In an article published in the Daily Mail, it was reported that Baroness Jane Campbell who lives with spinal muscular atrophy told her peers that assisted suicide:
'offers no comfort to me - it frightens me.'
'I did not ask it and I do not want it, but it is about me nevertheless.'Baroness Campbell spoke about the difficult times in her life. She told the House of Lords:
that in moments of despair, she might be tempted to ask for assisted dying - and if the law changed, doctors would not stop her.
'It frightens me because in periods of greatest difficulty I know I might be tempted to use it. It only adds to the burdens and challenges life holds for me.'
In response to the criticism that she would not qualify under this assisted suicide bill, Campbell stated:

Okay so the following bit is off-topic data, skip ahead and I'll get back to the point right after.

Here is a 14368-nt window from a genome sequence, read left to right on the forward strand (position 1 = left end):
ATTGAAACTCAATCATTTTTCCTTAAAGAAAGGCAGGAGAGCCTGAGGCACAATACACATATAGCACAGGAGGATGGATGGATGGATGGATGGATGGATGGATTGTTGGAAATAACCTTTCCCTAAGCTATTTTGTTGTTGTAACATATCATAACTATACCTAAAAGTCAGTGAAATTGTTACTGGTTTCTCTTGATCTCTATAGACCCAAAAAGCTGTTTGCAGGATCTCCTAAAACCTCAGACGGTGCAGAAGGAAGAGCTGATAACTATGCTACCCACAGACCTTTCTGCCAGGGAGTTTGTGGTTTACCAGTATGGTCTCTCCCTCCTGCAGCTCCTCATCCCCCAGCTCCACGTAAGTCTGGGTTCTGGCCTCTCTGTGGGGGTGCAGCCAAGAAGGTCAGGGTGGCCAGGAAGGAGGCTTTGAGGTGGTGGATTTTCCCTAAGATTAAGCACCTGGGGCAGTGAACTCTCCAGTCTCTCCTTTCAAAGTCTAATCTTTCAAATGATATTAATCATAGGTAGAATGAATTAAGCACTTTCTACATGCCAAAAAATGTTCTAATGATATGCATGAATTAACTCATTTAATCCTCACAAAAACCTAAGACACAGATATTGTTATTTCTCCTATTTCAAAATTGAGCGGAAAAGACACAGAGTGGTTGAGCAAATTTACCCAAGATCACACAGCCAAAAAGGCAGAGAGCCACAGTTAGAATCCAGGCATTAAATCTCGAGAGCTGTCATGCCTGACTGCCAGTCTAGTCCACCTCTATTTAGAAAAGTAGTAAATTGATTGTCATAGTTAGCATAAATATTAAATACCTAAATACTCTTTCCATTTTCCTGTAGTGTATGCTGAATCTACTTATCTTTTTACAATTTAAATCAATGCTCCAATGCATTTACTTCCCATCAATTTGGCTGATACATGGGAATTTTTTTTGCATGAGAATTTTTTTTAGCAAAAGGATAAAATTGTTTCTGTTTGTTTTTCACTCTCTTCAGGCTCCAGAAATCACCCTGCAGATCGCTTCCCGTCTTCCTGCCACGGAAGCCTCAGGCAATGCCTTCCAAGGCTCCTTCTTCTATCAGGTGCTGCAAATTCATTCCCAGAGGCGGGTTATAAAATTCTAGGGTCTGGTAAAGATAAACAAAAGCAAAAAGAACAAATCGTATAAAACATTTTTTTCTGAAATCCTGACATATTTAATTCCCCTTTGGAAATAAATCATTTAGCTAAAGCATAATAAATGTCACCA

'Before anyone disputes this, imagine that it is already law and that I ask for assistance to die.
'Do your Lordships think that I would be refused?
You can be sure that there would be doctors and lawyers willing to support my right to die.'Baroness Tanni Grey-Thompson, refuted in her speech the comment that only 80 people die each year by assisted suicide in Oregon. Grey-Thompson, a paralympic star stated:
Oregon has only 3million people, if the same trend was replicated in the UK some 1,600 people a year could take their own lives in doctors’ surgeries or Dignitas-style clinics.The Daily Mail article then reported on the speech by Lord Tebbit, whose wife Margaret was paralysed by an IRA bomb. Tebbit said that in moments of despair his wife has stated:
“I would be better dead so that you could get on with your life.”